Why, When and How is Wine Aged?

May 8, 2018

There are times when fine wine seems to be almost a little magical. Kept in endless rows in dark, murky cellars beneath castles, there’s a real sense of mystery and wonder about it… and nothing excites a wine lover like walking down into a magnificent wine cellar, and gazing at the bottles which lie there, waiting for their time to shine.

We’re all aware that some wines are aged for often incredibly long periods of time, even being handed down through generations and saved for decades before being opened or sold. But what exactly is the aging process, and why do people keep hold of their wines for so long? After all, isn’t wine intended for drinking, rather than locking away beneath your house?

 

What Exactly is Aging?

Essentially, aging or ‘cellaring’ wine involves taking a wine that you’ve bought, and keeping it safely in a cool, dark room for many years. It’s a common practice in every great wine country on earth, and it serves a very important purpose. As wine sits in the dark, it gradually improves: the tannins and acids mellow, the rougher edges are smoothed away, and eventually it reaches a truly impressive peak, wherein its full potential manifests itself.

When it comes to aging wines, there is plenty of confusion out there regarding which wines should be aged, which should be drunk fresh and young, and how exactly the aging process works. Let’s take a closer look at these issues, and clear up any doubts surrounding the cellaring process.

 

Why Do People Age Their Wine?

The wine industry adores the idea of aging and cellaring wine. Why? Because the idea of collecting and drinking very old wines, which have been hidden away for decades, has a romantic appeal – and as such, has great marketability. People love to buy wines which were bottled during a significant year of their lives; perhaps their birth year, or which were bottled in the year in which they were married, for example. Top collectors may even look for wines older than they are, as these have a similar appeal to a well-made piece of antique furniture, and hark back to a time which we imagine to be better, or simpler, or during which winemaking was experiencing a golden age.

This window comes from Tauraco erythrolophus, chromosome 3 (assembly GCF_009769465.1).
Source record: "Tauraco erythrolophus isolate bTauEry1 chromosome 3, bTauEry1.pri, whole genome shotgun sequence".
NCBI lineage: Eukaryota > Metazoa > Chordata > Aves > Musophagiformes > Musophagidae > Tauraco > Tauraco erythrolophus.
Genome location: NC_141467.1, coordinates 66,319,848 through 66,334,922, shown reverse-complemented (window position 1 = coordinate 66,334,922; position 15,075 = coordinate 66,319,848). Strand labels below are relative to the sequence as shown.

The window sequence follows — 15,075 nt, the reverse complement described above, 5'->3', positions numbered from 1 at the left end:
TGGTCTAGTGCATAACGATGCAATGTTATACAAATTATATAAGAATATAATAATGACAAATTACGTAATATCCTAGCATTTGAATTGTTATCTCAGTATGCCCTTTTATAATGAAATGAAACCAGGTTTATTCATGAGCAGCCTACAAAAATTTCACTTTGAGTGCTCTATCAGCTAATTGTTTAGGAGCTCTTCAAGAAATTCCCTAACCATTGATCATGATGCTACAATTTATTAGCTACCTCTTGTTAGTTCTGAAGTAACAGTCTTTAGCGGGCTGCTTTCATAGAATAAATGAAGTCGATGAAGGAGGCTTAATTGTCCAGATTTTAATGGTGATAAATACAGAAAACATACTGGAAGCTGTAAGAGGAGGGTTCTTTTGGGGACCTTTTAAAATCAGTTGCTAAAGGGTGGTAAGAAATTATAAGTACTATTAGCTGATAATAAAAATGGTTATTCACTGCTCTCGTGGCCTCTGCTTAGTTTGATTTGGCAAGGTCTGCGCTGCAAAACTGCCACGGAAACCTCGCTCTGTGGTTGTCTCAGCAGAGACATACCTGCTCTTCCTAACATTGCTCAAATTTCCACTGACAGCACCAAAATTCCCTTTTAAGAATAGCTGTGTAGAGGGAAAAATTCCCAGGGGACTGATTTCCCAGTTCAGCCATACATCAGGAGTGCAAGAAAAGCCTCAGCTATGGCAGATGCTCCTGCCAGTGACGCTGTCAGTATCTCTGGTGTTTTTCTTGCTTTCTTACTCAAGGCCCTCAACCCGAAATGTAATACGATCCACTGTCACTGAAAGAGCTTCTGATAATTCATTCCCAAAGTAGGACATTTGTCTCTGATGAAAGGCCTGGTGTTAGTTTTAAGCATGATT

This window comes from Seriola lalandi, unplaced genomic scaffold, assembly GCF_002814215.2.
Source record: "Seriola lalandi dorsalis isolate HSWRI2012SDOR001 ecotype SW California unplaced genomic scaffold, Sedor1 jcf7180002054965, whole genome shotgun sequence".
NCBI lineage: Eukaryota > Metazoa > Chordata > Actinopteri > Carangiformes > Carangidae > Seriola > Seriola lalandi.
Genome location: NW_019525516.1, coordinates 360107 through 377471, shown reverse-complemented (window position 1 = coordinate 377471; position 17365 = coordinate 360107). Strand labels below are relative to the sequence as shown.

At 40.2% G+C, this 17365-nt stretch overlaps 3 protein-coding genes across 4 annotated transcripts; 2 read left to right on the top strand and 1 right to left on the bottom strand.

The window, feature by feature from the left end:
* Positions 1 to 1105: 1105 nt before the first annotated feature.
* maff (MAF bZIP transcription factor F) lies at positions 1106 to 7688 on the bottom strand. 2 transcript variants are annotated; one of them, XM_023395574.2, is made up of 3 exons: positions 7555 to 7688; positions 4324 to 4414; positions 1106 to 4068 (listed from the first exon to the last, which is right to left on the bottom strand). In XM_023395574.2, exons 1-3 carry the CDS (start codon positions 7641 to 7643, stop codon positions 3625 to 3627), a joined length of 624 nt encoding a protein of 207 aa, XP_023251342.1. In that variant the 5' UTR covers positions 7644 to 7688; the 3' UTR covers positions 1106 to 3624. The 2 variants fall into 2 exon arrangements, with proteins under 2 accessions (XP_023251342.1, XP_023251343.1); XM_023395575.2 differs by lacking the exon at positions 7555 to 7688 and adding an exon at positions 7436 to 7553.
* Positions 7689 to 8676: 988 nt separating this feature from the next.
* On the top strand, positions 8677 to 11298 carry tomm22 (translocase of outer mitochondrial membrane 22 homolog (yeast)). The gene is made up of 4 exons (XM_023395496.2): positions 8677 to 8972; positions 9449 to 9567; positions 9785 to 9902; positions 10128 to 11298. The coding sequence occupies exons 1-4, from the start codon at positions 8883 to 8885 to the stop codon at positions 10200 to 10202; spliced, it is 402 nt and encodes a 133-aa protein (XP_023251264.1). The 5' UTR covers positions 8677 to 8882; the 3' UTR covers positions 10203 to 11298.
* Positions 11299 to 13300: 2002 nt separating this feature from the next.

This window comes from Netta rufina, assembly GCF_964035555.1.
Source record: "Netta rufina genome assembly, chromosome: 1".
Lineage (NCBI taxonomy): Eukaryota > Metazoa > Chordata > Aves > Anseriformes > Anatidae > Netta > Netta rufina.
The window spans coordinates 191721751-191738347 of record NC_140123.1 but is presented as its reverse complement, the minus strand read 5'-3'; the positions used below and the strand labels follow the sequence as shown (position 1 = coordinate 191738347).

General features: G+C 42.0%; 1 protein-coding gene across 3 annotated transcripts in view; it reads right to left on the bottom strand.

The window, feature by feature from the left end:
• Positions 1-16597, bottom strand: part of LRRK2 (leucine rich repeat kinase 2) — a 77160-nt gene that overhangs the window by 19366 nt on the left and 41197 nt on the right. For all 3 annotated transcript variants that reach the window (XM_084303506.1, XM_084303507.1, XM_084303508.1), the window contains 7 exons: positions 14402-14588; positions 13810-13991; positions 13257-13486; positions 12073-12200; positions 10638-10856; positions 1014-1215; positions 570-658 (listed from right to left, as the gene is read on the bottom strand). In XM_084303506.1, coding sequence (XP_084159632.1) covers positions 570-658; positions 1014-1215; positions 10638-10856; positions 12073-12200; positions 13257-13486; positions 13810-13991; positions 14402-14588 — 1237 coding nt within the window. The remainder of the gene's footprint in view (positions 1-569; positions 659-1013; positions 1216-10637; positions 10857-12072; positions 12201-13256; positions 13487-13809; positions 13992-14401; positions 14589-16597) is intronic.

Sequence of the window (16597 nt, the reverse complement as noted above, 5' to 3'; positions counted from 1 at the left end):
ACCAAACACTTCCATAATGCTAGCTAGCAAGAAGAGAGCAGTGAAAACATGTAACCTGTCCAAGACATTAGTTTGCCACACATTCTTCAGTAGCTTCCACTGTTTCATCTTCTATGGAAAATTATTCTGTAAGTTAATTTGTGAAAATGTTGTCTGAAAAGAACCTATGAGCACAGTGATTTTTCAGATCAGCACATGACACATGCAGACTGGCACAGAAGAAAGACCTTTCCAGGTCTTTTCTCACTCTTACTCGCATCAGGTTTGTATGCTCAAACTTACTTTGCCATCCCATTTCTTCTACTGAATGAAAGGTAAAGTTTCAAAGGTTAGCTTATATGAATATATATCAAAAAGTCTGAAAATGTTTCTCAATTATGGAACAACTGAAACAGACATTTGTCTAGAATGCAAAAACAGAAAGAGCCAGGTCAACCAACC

Wines which were made with the intention of being aged eventually release flavors and aromas, which go above and beyond anything they could achieve if opened young. As the miniscule quantities of oxygen permeate the cork, a slow, steady process occurs over the course of many years, which creates the unique characteristics which can only be achieved this way. Deeper layers of flavor, a more complex aroma, a smoother, softer, rounder body – drinking aged wines can be a deeply special experience, created by a mysterious process which still isn’t fully understood.

 

Are all Wines Age-Worthy?

It’s vital to remember that not all wines are intended for aging. The old adage that wine gets better with time only really applies to a very small minority of wines in the world – probably less than 1% – making the value of age-worthy wines even greater, due to their relative rarity.

This means, of course, that 99% of wines are supposed to be drunk and enjoyed at the time that you’d buy them – this is when they are at their peak, and when their flavors and character can best be appreciated. This doesn’t mean that you can’t age them – it just means that they won’t necessarily get any better from being cellared.

 

How Do I Know If My Wine is Age-Worthy?

A decent rule to go by if you’re curious whether or not your wine is age-worthy is simply to look at the price. If you’ve picked up your bottle of Bordeaux, for example, and it has been priced somewhere below $30, the chances are it’s intended to be opened, drunk, and enjoyed right away. Not in a hurry to fill your wine glass? Don’t worry – such wines can generally be kept for up to five years (so long as they’re stored in a cool, dark place) without any negative results, and potentially some positive ones. However, once those five years have passed, the wine in your bottle is likely to start deteriorating, and you’ll end up with a wine which simply isn’t as good as the winemaker intended.

Wines which cost considerably more money, and are as such considered premium wines, are more likely to be suitable for aging. They’ll have the tannic and acidic quality capable of vastly extending their lifespan, and which will gradually soften over time so long as they’re kept in the optimum conditions. These wines will most likely be sold with aging advice on the label, so if you’re not sure, take a look at what the winery says about their own product, or do an online search to see how long you can cellar your bottle for. Or, if you buy your wine from Wine Access, we include a recommended drinking window for each wine.

Remember: every wine is different, and there is a vast amount of information out there regarding the optimum time frames for cellaring and aging wine. Just make sure you’re enjoying your bottles which should be enjoyed today, and taking pleasure in your wines the way they were intended.

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